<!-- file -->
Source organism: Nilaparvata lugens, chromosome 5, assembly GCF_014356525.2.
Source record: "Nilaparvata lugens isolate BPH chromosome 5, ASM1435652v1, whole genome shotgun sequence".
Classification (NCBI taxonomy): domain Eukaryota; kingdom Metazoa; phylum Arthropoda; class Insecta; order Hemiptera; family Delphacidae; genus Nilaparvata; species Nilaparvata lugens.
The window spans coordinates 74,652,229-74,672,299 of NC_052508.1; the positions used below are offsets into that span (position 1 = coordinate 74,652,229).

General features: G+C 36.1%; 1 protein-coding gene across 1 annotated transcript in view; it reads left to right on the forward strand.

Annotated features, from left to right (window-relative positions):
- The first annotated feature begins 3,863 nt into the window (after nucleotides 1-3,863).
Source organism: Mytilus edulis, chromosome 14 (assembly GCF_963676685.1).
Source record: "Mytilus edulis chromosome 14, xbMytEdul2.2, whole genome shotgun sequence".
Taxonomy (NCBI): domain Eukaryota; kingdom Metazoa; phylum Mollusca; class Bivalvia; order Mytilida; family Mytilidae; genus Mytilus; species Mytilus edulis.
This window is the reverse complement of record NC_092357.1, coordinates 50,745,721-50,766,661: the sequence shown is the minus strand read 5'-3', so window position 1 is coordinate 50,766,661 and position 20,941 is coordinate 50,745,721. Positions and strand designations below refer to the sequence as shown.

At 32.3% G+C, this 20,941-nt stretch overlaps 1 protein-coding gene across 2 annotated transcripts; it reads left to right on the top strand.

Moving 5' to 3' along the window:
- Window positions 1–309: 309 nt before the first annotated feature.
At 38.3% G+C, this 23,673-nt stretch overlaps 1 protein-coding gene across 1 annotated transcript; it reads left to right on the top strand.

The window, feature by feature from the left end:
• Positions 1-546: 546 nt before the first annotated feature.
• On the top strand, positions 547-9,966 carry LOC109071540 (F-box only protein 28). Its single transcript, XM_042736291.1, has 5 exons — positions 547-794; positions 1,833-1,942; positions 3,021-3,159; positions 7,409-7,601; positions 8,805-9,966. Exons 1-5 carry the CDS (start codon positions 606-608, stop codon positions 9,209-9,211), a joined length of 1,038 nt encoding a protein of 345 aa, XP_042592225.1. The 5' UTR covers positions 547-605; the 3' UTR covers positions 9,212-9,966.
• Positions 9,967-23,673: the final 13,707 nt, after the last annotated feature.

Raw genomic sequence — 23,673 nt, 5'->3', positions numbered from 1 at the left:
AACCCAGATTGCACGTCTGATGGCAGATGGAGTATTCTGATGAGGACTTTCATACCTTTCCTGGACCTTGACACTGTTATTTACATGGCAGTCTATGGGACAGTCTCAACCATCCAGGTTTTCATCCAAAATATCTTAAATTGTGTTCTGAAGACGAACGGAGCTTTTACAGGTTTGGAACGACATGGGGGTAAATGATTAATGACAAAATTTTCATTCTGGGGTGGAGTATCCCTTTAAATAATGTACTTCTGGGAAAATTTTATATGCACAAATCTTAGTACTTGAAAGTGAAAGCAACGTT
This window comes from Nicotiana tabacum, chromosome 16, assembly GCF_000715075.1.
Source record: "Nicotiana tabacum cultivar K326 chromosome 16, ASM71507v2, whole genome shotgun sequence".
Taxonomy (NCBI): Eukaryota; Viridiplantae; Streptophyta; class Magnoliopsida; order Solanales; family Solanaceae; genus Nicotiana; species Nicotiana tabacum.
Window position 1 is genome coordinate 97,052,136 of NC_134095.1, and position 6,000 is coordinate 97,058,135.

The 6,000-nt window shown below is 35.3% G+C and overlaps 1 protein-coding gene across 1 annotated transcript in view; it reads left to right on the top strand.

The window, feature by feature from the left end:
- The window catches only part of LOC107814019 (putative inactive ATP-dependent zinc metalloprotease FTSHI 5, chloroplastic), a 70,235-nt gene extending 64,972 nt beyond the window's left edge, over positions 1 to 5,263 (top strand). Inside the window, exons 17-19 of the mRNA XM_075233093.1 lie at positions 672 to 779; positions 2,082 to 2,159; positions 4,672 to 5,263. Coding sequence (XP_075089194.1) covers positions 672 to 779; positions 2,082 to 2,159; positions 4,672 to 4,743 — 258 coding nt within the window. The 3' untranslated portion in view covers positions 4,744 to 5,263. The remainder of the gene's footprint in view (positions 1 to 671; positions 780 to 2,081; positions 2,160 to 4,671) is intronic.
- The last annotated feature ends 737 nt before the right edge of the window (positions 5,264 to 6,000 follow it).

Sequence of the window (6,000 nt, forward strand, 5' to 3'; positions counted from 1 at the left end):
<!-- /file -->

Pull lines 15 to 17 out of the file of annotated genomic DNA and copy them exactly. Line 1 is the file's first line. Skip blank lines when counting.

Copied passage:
At 38.3% G+C, this 23,673-nt stretch overlaps 1 protein-coding gene across 1 annotated transcript; it reads left to right on the top strand.

The window, feature by feature from the left end:
• Positions 1-546: 546 nt before the first annotated feature.